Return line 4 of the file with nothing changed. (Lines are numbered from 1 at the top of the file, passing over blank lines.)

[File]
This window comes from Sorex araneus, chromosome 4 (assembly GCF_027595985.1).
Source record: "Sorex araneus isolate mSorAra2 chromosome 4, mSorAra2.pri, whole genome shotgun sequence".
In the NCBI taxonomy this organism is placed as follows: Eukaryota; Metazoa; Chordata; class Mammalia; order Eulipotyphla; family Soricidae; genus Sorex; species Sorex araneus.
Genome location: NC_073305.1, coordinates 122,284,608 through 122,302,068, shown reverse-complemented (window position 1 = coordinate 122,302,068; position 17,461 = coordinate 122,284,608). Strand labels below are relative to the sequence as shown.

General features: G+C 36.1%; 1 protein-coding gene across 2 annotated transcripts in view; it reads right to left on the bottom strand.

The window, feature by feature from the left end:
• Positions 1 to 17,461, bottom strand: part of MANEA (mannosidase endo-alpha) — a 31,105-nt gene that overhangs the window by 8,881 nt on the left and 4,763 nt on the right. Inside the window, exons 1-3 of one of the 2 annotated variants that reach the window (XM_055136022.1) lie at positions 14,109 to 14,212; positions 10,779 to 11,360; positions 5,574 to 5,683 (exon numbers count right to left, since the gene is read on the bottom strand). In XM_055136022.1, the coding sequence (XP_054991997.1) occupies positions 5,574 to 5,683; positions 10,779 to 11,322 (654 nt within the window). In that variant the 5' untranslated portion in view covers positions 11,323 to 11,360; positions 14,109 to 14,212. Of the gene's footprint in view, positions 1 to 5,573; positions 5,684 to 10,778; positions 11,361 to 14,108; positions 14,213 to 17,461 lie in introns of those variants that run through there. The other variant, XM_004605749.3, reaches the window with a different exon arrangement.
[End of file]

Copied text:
Genome location: NC_073305.1, coordinates 122,284,608 through 122,302,068, shown reverse-complemented (window position 1 = coordinate 122,302,068; position 17,461 = coordinate 122,284,608). Strand labels below are relative to the sequence as shown.